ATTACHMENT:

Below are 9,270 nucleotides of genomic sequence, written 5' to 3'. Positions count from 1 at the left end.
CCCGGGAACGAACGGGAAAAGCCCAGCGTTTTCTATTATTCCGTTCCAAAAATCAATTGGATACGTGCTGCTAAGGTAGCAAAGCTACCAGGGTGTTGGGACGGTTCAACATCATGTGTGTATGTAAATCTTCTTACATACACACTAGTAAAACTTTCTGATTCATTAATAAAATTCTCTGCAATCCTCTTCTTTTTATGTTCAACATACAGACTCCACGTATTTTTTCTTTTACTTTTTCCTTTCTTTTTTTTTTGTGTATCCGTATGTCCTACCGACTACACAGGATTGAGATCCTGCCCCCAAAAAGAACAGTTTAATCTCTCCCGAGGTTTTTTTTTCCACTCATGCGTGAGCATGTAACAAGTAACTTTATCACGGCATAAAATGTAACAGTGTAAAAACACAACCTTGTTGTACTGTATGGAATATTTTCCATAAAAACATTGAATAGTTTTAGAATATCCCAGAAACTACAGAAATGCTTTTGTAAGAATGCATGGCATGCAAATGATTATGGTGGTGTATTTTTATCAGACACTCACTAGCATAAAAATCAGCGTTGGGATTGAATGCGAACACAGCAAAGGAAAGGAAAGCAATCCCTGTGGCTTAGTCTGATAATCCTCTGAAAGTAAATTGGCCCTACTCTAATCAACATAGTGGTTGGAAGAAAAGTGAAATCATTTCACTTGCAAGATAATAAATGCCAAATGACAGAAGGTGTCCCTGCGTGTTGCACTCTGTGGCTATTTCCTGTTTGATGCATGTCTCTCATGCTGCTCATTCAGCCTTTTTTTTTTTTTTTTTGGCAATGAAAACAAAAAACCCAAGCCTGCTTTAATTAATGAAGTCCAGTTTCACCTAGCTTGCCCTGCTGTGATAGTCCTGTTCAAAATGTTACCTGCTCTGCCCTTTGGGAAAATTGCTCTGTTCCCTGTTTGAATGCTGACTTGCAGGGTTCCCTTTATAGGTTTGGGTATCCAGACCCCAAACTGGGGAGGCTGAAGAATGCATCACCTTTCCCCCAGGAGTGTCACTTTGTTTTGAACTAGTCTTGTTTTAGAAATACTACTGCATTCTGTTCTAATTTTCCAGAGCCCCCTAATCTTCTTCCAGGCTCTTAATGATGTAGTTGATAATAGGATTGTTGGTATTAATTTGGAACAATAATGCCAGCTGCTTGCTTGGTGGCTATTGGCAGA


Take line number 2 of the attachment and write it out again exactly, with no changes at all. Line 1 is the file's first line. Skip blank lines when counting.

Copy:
CCCGGGAACGAACGGGAAAAGCCCAGCGTTTTCTATTATTCCGTTCCAAAAATCAATTGGATACGTGCTGCTAAGGTAGCAAAGCTACCAGGGTGTTGGGACGGTTCAACATCATGTGTGTATGTAAATCTTCTTACATACACACTAGTAAAACTTTCTGATTCATTAATAAAATTCTCTGCAATCCTCTTCTTTTTATGTTCAACATACAGACTCCACGTATTTTTTCTTTTACTTTTTCCTTTCTTTTTTTTTTGTGTATCCGTATGTCCTACCGACTACACAGGATTGAGATCCTGCCCCCAAAAAGAACAGTTTAATCTCTCCCGAGGTTTTTTTTTCCACTCATGCGTGAGCATGTAACAAGTAACTTTATCACGGCATAAAATGTAACAGTGTAAAAACACAACCTTGTTGTACTGTATGGAATATTTTCCATAAAAACATTGAATAGTTTTAGAATATCCCAGAAACTACAGAAATGCTTTTGTAAGAATGCATGGCATGCAAATGATTATGGTGGTGTATTTTTATCAGACACTCACTAGCATAAAAATCAGCGTTGGGATTGAATGCGAACACAGCAAAGGAAAGGAAAGCAATCCCTGTGGCTTAGTCTGATAATCCTCTGAAAGTAAATTGGCCCTACTCTAATCAACATAGTGGTTGGAAGAAAAGTGAAATCATTTCACTTGCAAGATAATAAATGCCAAATGACAGAAGGTGTCCCTGCGTGTTGCACTCTGTGGCTATTTCCTGTTTGATGCATGTCTCTCATGCTGCTCATTCAGCCTTTTTTTTTTTTTTTTTGGCAATGAAAACAAAAAACCCAAGCCTGCTTTAATTAATGAAGTCCAGTTTCACCTAGCTTGCCCTGCTGTGATAGTCCTGTTCAAAATGTTACCTGCTCTGCCCTTTGGGAAAATTGCTCTGTTCCCTGTTTGAATGCTGACTTGCAGGGTTCCCTTTATAGGTTTGGGTATCCAGACCCCAAACTGGGGAGGCTGAAGAATGCATCACCTTTCCCCCAGGAGTGTCACTTTGTTTTGAACTAGTCTTGTTTTAGAAATACTACTGCATTCTGTTCTAATTTTCCAGAGCCCCCTAATCTTCTTCCAGGCTCTTAATGATGTAGTTGATAATAGGATTGTTGGTATTAATTTGGAACAATAATGCCAGCTGCTTGCTTGGTGGCTATTGGCAGA